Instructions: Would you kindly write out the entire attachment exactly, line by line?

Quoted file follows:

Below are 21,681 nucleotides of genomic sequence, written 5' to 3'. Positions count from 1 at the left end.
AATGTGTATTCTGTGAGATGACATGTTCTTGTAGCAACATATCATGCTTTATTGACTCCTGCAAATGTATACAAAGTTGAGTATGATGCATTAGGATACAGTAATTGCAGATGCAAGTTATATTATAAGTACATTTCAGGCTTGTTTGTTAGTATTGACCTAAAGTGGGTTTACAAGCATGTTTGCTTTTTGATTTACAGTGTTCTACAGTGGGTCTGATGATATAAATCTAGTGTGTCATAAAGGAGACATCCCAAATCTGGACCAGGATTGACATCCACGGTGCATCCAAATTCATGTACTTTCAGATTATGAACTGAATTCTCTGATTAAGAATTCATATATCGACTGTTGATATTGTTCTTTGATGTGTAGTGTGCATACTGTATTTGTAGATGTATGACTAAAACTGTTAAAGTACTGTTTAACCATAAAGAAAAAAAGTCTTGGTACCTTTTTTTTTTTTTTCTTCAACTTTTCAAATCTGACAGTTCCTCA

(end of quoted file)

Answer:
Below are 21,681 nucleotides of genomic sequence, written 5' to 3'. Positions count from 1 at the left end.
AATGTGTATTCTGTGAGATGACATGTTCTTGTAGCAACATATCATGCTTTATTGACTCCTGCAAATGTATACAAAGTTGAGTATGATGCATTAGGATACAGTAATTGCAGATGCAAGTTATATTATAAGTACATTTCAGGCTTGTTTGTTAGTATTGACCTAAAGTGGGTTTACAAGCATGTTTGCTTTTTGATTTACAGTGTTCTACAGTGGGTCTGATGATATAAATCTAGTGTGTCATAAAGGAGACATCCCAAATCTGGACCAGGATTGACATCCACGGTGCATCCAAATTCATGTACTTTCAGATTATGAACTGAATTCTCTGATTAAGAATTCATATATCGACTGTTGATATTGTTCTTTGATGTGTAGTGTGCATACTGTATTTGTAGATGTATGACTAAAACTGTTAAAGTACTGTTTAACCATAAAGAAAAAAAGTCTTGGTACCTTTTTTTTTTTTTTCTTCAACTTTTCAAATCTGACAGTTCCTCA